A new General Law of Tourism (Ley General de Turismo) was published in the Official Journal of the Federation on June 18,2009. The new Law is designed to delineate the authority of the Mexican Executive branch, States, Municipalities and theFederal District, as well as to coordinate the participation of the public and private sectors in ways that will benefit all of Mexicoover the short, medium and long terms. The Law is fundamentally organic, and its contents geared to be programmaticallyorganized. In this way, the Law establishes that Mexico’s Department of Tourism (Secretaria de Turismo) will modernize,within a year from the date the law becomes effective, the structure of the National Tourism Registry that has existed since theformer law was passed, so that tourism service providers will have one year from entry into force of the new Law to registerthemselves in the National Tourism Registry. This will allow for the creation of a public catalog of tourism services providersthat may be consulted openly, and will provide more certainty and regulation in the tourism sector. In addition, the Lawmentions that the Department of Tourism will issue regulations within 180 calendar days following the day the Law entered intoforce, which will include an administrative restructuring of the agency, adding that the states and Federal District should adapttheir legislation to the new law. It appears the Law lacks sanctions and the means necessary to make it effective, and thusappears merely a programmatic instrument at the government level to allow officials to emphasize the government’s tourismrelated principles and objectives. At the state and municipal levels, voices in opposition to the Law has arisen, including as is thecase of the Federal District, the possibility that a protest can be initiated against the law based on constitutional grounds stating that the Mexican Federal Congress does not have the authority to obligate the states and Federal District to amend their ownlegislation to accord with the terms of the new General Tourism Law.
On June 25, 2009 a decree was published in the Official Journal of the Federation amending Mexico’s Law of CreditInstitutions, Law for Transparency and Order in Financial Services and Law for the Protection and Defense of FinancialServices Users. The purpose of the reforms is to regulate in a more specific manner form adhesion contracts entered into byfinancial institutions, with respect to their active and passive transactions carried out with clients. This includes the drafting ofclauses in such agreements, the obligatory registration of such agreements before the authorities, account statements, executionand termination of the agreements by clients, and the facility of entering into transactions with other financial institutions.Principally, the reforms are focused on consumer credit transactions, which is to say credits, loans or revolving financingassociated with a credit card, expressly granting authority to Mexico’s Central Bank (Banco de México) to regulate interest ratesand commissions. Now only one maximum ordinary interest rate may be agreed to and, as the case may be, one maximum lateinterest charge may apply to credit card agreements. The reforms also establish rules through which financial entities may issueand deliver credit cards to clients and impose the obligation on them to provide expressly in their client account statements allinformation required to pay outstanding debts, including the term needed if the customer is only paying the minimum amount.The Banco de México is also authorized to determine minimum payment amounts to be collected by financial institutions. Inaddition, the amendments prohibit lenders from collecting commissions for overdrafts or attempted overdrafts. Further, clientsare now authorized to terminate or cancel their credit cards at any time. The law establishes tough penalties for financialinstitutions that do not comply with such. The reforms regulate in a more stringent manner the granting and use of credit cards,establishing guidelines for banks granting loans through credit cards as now being regulated and subject to limits on thecollection of interest and excessive commissions.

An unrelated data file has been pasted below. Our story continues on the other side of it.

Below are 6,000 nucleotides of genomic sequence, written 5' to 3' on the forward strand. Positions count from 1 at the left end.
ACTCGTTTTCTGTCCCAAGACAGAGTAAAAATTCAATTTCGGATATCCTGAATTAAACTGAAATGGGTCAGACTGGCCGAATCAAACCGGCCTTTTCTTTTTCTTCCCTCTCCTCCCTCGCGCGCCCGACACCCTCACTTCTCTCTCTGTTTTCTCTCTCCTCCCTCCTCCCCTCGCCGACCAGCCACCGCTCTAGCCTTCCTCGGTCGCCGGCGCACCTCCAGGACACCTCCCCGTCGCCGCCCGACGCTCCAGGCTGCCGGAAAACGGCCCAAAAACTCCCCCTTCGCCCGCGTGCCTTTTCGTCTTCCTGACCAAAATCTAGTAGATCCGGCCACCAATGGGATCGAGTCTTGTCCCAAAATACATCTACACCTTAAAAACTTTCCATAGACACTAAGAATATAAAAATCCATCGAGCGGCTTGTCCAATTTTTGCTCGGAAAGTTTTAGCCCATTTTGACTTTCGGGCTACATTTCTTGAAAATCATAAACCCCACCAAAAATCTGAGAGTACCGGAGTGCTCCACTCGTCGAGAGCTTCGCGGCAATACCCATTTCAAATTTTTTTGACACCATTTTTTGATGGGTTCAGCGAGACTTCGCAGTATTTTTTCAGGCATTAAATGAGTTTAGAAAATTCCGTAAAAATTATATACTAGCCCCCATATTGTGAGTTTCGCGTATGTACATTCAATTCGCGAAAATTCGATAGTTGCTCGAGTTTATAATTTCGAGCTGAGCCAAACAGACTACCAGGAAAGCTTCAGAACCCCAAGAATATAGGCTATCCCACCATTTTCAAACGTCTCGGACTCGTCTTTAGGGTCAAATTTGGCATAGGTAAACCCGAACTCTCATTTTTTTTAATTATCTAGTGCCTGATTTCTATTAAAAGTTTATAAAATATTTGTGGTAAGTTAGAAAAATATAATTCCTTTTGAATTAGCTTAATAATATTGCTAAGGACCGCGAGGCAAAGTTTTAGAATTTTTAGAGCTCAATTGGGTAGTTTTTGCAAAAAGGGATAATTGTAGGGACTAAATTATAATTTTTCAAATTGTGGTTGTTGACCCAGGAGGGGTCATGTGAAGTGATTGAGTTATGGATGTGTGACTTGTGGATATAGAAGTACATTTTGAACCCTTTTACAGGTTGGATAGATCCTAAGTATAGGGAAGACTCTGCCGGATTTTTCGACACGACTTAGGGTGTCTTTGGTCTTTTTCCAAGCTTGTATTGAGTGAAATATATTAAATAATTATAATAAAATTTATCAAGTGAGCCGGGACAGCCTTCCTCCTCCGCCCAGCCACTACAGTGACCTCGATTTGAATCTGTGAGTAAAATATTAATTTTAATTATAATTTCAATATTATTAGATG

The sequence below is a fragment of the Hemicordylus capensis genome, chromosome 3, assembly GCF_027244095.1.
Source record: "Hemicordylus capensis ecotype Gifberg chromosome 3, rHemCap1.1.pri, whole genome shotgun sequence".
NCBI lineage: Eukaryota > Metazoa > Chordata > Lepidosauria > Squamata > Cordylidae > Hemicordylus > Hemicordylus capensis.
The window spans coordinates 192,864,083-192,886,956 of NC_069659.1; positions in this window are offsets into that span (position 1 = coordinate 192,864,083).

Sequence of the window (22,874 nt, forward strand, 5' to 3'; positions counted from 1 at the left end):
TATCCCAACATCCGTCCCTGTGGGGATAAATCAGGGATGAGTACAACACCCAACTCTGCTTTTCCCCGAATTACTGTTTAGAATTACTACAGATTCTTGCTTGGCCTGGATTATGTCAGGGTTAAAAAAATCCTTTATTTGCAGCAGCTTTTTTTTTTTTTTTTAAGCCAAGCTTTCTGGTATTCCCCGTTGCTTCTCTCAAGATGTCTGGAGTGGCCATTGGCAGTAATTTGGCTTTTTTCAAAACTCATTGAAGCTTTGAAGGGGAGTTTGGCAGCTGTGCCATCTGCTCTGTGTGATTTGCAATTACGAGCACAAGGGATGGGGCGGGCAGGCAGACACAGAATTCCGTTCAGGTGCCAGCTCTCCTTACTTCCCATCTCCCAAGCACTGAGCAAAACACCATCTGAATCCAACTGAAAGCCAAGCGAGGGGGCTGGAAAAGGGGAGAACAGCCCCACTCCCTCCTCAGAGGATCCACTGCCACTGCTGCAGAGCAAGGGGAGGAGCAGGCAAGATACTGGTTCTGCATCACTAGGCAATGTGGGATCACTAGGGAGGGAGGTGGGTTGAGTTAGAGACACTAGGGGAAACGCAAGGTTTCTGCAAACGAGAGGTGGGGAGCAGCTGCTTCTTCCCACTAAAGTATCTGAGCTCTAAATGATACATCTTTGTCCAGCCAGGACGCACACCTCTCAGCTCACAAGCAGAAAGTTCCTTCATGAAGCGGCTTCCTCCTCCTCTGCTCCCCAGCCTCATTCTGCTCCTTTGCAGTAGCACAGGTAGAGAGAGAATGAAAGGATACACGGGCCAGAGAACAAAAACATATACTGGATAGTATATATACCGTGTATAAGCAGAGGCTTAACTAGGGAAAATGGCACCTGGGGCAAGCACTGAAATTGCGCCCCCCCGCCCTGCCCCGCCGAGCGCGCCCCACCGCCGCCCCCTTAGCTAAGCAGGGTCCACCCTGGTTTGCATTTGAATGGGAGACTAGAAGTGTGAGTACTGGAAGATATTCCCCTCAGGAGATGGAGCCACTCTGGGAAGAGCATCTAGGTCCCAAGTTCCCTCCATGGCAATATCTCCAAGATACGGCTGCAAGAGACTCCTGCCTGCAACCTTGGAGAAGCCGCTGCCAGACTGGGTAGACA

On May 13, 2009 the Second Chamber of Mexico’s Supreme Court of Justice (Suprema Corte de Justicia de la Nación) issuedcase decision number 2a./J.66/2009 under the title “Tax Receipts. Receipts issued with incomplete or erroneous addressinformation incurs the infraction contained in section VII or Article 83 of the Fiscal Code of the Federation”. Mexico’s highestcourt held that if a tax receipt is not printed with the tax domicile, or such domicile is incomplete or erroneous, the taxpayersubmitting such receipt will incur the penalty set forth in section VII of article 83 of the cited Code. Such Code also considersthe issuance of any such receipt as an infraction itself, by the issuing party, for failing to meet tax requirements, per itsobligation to issue tax receipts with the correct tax domicile of the issuer, also per the terms of the Fiscal Code of the Federation.The high court held that the sanction imposed in article 84, section IV of the Code is correct and in accordance with theprinciple of strict application of tax rules.